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Hepatic effects of tartrazine (E 102) after systemic exposure are independent of oestrogen receptor interactions in the mouse

Lookup NU author(s): Dr Stephanie Meyer, Dr Phillip Probert, Anne Lakey, Andrew Axon, Dr Alistair Leitch, Emeritus Professor Faith Williams, Dr Paul Jowsey, Professor Peter Blain, Professor George Kass, Professor Matthew Wright



This work is licensed under a Creative Commons Attribution 4.0 International License (CC BY 4.0).


© 2017 The Authors Tartrazine is a food colour that activates the transcriptional function of the human oestrogen receptor alpha in an in vitro cell model. Since oestrogens are cholestatic, we hypothesised tartrazine will cause periportal injury to the liver in vivo. To test this hypothesis, tartrazine was initially administered systemically to mice resulting in a periportal recruitment of inflammatory cells, increased serum alkaline phosphatase activity and mild periportal fibrosis. To determine whether an oestrogenic effect may be a key event in this response, tartrazine, sulphonated metabolites and a food additive contaminant were screened for their ability to interact with murine oestrogen receptors. In all cases, there were no interactions as agonists or antagonists and further, no oestrogenicity was observed with tartrazine in an in vivo uterine growth assay. To examine the relevance of the hepatic effects of tartrazine to its use as a food additive, tartrazine was orally administered to transgenic NF-κB-Luc mice. Pre- and concurrent oral treatment with alcohol was incorporated given its potential to promote gut permeability and hepatic inflammation. Tartrazine alone induced NF- κB activities in the colon and liver but there was no periportal recruitment of inflammatory cells or fibrosis. Tartrazine, its sulphonated metabolites and the contaminant inhibited sulphotransferase activities in murine hepatic S9 extracts. Given the role of sulfotransferases in bile acid excretion, the initiating event giving rise to periportal inflammation and subsequent hepatic pathology through systemic tartrazine exposure is therefore potentially associated an inhibition of bile acid sulphation and excretion and not on oestrogen receptor-mediated transcriptional function. However, these effects were restricted to systemic exposures to tartrazine and did not occur to any significant effect after oral exposure.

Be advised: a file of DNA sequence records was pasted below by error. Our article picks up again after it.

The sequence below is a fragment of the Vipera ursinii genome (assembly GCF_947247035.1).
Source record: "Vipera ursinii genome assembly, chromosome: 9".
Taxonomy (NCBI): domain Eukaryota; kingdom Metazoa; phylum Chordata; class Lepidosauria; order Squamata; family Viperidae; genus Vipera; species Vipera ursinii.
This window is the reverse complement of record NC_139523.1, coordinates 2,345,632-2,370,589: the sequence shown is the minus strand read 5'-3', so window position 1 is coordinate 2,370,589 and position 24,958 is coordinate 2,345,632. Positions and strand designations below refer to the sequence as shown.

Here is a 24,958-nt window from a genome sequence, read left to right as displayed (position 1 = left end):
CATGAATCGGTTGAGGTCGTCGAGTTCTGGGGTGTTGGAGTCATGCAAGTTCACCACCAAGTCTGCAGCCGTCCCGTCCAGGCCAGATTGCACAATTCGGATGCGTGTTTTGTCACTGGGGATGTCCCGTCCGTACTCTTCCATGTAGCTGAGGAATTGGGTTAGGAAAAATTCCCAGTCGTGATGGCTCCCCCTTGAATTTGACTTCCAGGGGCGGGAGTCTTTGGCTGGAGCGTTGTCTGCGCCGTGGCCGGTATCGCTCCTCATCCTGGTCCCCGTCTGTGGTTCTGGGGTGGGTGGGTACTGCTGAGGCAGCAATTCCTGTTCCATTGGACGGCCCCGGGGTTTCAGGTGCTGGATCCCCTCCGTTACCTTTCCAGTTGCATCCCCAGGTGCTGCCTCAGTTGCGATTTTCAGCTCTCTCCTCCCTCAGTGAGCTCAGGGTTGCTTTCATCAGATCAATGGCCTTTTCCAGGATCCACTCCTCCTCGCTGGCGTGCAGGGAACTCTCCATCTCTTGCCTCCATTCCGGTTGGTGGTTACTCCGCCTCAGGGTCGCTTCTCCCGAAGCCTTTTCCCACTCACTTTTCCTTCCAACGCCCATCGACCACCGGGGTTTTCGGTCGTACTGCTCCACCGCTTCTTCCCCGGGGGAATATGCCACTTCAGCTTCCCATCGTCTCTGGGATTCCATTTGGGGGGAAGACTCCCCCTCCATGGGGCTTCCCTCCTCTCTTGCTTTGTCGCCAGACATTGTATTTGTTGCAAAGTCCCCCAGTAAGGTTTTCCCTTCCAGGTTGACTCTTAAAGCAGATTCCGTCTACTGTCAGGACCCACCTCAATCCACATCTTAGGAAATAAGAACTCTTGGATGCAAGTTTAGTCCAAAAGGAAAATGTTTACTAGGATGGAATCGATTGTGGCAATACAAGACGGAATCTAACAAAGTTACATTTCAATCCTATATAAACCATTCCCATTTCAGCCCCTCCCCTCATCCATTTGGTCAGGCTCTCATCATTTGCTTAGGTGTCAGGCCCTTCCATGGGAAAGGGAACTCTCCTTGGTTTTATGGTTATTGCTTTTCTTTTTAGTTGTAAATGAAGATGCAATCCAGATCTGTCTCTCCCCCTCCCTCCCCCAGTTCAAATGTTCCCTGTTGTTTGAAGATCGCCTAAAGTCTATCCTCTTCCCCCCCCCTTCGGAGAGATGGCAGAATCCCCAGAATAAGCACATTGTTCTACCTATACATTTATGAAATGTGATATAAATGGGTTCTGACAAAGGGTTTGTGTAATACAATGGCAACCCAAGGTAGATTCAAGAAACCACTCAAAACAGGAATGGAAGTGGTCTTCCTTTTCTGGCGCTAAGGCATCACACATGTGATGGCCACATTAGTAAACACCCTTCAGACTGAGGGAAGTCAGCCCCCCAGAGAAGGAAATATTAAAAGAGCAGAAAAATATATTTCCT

Publication metadata

Author(s): Meyer SK, Probert PME, Lakey AF, Axon AR, Leitch AC, Williams FM, Jowsey PA, Blain PG, Kass GEN, Wright MC

Publication type: Article

Publication status: Published

Journal: Toxicology Letters

Year: 2017

Volume: 273

Pages: 55-68

Print publication date: 05/05/2017

Online publication date: 27/03/2017

Acceptance date: 24/03/2017

Date deposited: 05/05/2017

ISSN (print): 0378-4274

ISSN (electronic): 1879-3169

Publisher: Elsevier Ireland


DOI: 10.1016/j.toxlet.2017.03.024


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